Finally, every prominent data breach has prompted a flood of consumer class action lawsuits, usually including a combination of negligence, contract, state consumer protection and federal privacy claims. Multiple lawsuits were filed against Anthem and Sony within hours of breach disclosures, and Home Depot disclosed that it has been named in at least 44 consumer lawsuits. Historically, companies have had success defeating consumer claims by challenging standing, arguing that without concrete allegations of actual identity theft, plaintiffs could not demonstrate classwide harm from the mere exposure of their data. Recently, however, courts have shown an increasing willingness to allow such claims to proceed. In September 2014, the Northern District of California permitted a data-breach class action to proceed against Adobe, holding that a “credible threat of real and immediate harm” in the future was sufficient to confer Article III standing on the class. In re Adobe Sys., Inc. Privacy Litig., No. 13-cv-051126, 2014 WL 4379916, at *6-*9 (N.D. Cal. Sept. 4, 2014).

New Legislative Developments. As data security continues to dominate the national conversation, federal and state lawmakers are rushing to update the existing body of privacy laws. The White House has made data privacy a major priority this term, proposing legislation that would reconcile inconsistent state notification statutes by creating a uniform federal standard for data breach notification. At the same time, California, New York and other states are continuing to amend and broaden their own notification statutes to cover additional entities and forms of data. In the financial sector, state regulators also issuing their own guidelines, and New York’s Department of Financial Services recently announced that it would start conducting its own preparedness assessments of banks and insurers. As new laws are proposed and go into effect, it is critical for a company to understand the legal obligations that may apply in each area it does business.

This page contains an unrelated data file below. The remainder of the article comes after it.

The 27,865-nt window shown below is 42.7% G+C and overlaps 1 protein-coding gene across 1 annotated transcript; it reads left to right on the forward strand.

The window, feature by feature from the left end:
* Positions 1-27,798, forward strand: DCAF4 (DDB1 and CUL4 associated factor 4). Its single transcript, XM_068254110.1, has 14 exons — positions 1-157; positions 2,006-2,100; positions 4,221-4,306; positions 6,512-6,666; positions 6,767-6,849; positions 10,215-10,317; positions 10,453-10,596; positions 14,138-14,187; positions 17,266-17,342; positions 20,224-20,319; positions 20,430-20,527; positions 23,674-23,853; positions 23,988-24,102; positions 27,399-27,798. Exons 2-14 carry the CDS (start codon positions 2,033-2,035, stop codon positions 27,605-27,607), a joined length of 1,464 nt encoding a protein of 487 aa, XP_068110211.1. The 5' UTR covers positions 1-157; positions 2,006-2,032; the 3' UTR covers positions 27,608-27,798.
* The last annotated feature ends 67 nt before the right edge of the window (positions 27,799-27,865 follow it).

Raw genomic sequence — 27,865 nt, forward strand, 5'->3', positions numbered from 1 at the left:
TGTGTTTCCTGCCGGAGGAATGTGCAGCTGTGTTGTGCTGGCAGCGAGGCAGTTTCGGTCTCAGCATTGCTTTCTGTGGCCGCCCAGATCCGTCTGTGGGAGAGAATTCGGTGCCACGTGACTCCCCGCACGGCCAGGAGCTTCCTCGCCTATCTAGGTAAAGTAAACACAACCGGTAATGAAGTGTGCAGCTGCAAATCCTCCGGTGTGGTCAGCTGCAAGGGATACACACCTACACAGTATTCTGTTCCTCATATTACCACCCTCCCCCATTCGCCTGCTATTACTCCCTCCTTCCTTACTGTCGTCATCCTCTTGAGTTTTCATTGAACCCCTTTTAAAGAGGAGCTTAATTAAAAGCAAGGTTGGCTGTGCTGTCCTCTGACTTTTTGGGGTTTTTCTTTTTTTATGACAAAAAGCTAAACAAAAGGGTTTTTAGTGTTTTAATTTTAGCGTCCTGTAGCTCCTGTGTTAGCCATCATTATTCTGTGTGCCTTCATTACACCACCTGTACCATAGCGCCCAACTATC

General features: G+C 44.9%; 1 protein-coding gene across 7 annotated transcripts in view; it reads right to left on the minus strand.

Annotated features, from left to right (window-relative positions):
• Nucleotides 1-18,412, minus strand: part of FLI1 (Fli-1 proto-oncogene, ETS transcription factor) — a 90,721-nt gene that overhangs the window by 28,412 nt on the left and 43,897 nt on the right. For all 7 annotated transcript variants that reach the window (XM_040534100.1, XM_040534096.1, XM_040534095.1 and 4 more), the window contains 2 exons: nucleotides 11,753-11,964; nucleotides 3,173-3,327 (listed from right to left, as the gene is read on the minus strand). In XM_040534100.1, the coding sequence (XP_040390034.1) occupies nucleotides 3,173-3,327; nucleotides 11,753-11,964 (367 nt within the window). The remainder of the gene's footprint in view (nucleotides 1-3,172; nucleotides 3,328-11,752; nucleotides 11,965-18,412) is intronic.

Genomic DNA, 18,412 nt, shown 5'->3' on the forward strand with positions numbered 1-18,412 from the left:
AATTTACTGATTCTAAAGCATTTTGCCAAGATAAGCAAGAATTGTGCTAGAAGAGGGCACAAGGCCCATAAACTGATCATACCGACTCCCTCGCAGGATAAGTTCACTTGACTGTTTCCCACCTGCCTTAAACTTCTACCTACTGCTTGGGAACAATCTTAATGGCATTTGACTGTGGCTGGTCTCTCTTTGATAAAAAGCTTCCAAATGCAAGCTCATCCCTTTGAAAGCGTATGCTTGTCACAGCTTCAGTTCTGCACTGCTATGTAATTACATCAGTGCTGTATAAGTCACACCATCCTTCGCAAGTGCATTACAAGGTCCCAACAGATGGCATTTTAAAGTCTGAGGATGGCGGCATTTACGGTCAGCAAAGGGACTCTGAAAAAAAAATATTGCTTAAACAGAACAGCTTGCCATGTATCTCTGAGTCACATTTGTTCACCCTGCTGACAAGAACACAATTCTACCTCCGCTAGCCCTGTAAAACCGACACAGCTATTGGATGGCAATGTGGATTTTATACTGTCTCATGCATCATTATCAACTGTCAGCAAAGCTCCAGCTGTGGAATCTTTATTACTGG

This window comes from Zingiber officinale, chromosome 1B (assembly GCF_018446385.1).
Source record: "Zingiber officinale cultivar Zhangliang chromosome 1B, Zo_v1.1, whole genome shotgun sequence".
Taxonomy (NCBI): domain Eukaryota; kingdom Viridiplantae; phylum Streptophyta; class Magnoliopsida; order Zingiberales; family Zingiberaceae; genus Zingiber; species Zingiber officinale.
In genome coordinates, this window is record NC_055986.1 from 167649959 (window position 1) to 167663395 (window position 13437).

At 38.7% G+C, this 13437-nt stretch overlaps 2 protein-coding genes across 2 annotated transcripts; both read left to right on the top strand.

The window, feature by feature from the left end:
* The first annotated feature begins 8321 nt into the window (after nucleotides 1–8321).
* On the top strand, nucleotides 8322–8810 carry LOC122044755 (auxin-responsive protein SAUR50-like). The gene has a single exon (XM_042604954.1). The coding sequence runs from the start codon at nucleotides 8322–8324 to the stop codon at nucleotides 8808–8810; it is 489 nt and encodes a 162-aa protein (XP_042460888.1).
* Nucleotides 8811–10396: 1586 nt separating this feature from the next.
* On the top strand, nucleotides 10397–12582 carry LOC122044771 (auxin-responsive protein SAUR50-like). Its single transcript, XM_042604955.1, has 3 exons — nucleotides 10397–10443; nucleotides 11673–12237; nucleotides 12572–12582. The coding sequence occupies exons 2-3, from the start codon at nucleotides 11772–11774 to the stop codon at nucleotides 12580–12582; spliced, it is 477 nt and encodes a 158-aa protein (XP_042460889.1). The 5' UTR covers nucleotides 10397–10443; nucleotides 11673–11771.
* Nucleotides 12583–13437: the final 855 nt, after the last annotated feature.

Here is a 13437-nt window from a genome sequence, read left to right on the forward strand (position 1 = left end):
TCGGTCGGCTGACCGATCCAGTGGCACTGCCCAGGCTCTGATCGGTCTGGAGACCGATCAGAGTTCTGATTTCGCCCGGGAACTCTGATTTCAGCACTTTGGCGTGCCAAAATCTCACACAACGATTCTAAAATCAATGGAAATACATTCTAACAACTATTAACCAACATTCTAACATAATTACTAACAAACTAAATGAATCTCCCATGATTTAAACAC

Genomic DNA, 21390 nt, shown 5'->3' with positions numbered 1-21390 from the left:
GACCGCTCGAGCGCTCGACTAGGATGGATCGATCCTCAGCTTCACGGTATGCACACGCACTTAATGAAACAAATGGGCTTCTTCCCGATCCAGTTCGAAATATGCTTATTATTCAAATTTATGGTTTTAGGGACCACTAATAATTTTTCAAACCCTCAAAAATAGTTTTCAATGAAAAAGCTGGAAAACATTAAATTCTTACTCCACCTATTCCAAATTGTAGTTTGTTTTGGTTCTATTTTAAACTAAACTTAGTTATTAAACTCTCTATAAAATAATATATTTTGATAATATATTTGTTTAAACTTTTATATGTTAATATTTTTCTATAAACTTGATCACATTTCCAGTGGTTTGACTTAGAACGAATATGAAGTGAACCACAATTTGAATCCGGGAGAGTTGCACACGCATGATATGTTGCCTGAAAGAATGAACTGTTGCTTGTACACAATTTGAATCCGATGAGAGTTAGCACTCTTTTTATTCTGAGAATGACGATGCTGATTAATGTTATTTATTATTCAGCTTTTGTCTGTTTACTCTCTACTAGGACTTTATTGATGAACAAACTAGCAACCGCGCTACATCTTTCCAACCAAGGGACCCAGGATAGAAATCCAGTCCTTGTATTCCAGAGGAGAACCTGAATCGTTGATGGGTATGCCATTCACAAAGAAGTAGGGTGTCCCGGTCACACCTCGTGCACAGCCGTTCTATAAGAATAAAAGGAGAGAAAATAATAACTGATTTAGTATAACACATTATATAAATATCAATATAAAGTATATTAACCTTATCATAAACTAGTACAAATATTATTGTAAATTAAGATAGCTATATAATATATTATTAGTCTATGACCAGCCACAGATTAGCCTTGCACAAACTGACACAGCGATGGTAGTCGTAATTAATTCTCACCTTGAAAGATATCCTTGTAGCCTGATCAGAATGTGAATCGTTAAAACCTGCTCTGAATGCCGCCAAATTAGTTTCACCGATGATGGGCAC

Companies Must Take Proactive Steps to Mitigate Exposure and Ensure Legal Compliance. It goes without saying that companies should take steps to safeguard customer privacy and to minimize the potential for a data breach. However, given the continued rise in frequency and sophistication of cybercrime, as well as the growing attention to notification requirements, companies must make it an equal priority to prepare themselves to respond when breaches inevitably occur. It is not only the smart thing to do, it is becoming the standard of care.

Given the complicated technical and legal issues involved, data breach preparedness can be a source of anxiety to companies. In Ponemon’s 2014 survey, 73 percent of companies reported that they had data breach response plans and teams in place, but only 30 percent believed that their plans were effective. Below are a few high-level guidelines that a company should follow when assessing its readiness for a breach.